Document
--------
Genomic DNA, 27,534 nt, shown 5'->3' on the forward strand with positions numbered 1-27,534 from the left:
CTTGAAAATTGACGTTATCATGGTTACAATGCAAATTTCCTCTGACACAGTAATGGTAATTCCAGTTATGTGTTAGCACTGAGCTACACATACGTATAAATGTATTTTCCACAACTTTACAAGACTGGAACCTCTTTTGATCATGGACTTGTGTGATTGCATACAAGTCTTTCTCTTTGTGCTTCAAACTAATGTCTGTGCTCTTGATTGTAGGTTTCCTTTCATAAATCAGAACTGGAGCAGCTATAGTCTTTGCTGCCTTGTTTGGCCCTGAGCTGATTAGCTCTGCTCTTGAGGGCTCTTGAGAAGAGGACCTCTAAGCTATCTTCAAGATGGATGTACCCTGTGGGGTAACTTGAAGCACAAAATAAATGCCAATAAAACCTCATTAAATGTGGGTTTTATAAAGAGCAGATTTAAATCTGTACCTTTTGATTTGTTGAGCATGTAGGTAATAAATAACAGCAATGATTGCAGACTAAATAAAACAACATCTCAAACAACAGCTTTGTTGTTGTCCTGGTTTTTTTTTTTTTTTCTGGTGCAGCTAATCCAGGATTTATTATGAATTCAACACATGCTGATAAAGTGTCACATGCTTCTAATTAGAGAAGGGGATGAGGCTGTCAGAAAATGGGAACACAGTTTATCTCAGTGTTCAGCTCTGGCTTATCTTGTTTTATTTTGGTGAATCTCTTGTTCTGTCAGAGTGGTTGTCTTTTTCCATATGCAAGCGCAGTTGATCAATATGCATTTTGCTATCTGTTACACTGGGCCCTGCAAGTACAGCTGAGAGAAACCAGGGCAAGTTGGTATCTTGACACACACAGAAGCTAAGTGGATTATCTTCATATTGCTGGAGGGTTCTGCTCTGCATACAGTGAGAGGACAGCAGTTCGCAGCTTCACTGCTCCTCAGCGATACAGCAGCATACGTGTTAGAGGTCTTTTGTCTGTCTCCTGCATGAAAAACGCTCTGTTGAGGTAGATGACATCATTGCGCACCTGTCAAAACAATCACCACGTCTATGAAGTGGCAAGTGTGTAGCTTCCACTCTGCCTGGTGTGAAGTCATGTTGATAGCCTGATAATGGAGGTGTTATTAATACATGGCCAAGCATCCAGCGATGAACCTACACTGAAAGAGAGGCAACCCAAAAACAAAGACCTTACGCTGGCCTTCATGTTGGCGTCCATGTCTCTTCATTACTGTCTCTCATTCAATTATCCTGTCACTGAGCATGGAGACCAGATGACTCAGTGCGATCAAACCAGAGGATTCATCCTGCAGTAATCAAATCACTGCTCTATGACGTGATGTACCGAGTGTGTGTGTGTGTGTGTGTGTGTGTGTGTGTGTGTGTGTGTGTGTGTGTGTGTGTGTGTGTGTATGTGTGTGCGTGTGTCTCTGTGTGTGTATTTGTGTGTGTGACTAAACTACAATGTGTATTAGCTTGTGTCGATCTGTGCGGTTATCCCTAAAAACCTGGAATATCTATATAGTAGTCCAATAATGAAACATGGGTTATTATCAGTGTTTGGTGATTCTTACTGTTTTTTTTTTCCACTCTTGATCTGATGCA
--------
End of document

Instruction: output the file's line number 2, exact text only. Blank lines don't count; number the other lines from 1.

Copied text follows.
CTTGAAAATTGACGTTATCATGGTTACAATGCAAATTTCCTCTGACACAGTAATGGTAATTCCAGTTATGTGTTAGCACTGAGCTACACATACGTATAAATGTATTTTCCACAACTTTACAAGACTGGAACCTCTTTTGATCATGGACTTGTGTGATTGCATACAAGTCTTTCTCTTTGTGCTTCAAACTAATGTCTGTGCTCTTGATTGTAGGTTTCCTTTCATAAATCAGAACTGGAGCAGCTATAGTCTTTGCTGCCTTGTTTGGCCCTGAGCTGATTAGCTCTGCTCTTGAGGGCTCTTGAGAAGAGGACCTCTAAGCTATCTTCAAGATGGATGTACCCTGTGGGGTAACTTGAAGCACAAAATAAATGCCAATAAAACCTCATTAAATGTGGGTTTTATAAAGAGCAGATTTAAATCTGTACCTTTTGATTTGTTGAGCATGTAGGTAATAAATAACAGCAATGATTGCAGACTAAATAAAACAACATCTCAAACAACAGCTTTGTTGTTGTCCTGGTTTTTTTTTTTTTTTCTGGTGCAGCTAATCCAGGATTTATTATGAATTCAACACATGCTGATAAAGTGTCACATGCTTCTAATTAGAGAAGGGGATGAGGCTGTCAGAAAATGGGAACACAGTTTATCTCAGTGTTCAGCTCTGGCTTATCTTGTTTTATTTTGGTGAATCTCTTGTTCTGTCAGAGTGGTTGTCTTTTTCCATATGCAAGCGCAGTTGATCAATATGCATTTTGCTATCTGTTACACTGGGCCCTGCAAGTACAGCTGAGAGAAACCAGGGCAAGTTGGTATCTTGACACACACAGAAGCTAAGTGGATTATCTTCATATTGCTGGAGGGTTCTGCTCTGCATACAGTGAGAGGACAGCAGTTCGCAGCTTCACTGCTCCTCAGCGATACAGCAGCATACGTGTTAGAGGTCTTTTGTCTGTCTCCTGCATGAAAAACGCTCTGTTGAGGTAGATGACATCATTGCGCACCTGTCAAAACAATCACCACGTCTATGAAGTGGCAAGTGTGTAGCTTCCACTCTGCCTGGTGTGAAGTCATGTTGATAGCCTGATAATGGAGGTGTTATTAATACATGGCCAAGCATCCAGCGATGAACCTACACTGAAAGAGAGGCAACCCAAAAACAAAGACCTTACGCTGGCCTTCATGTTGGCGTCCATGTCTCTTCATTACTGTCTCTCATTCAATTATCCTGTCACTGAGCATGGAGACCAGATGACTCAGTGCGATCAAACCAGAGGATTCATCCTGCAGTAATCAAATCACTGCTCTATGACGTGATGTACCGAGTGTGTGTGTGTGTGTGTGTGTGTGTGTGTGTGTGTGTGTGTGTGTGTGTGTGTGTGTGTGTGTATGTGTGTGCGTGTGTCTCTGTGTGTGTATTTGTGTGTGTGACTAAACTACAATGTGTATTAGCTTGTGTCGATCTGTGCGGTTATCCCTAAAAACCTGGAATATCTATATAGTAGTCCAATAATGAAACATGGGTTATTATCAGTGTTTGGTGATTCTTACTGTTTTTTTTTTCCACTCTTGATCTGATGCA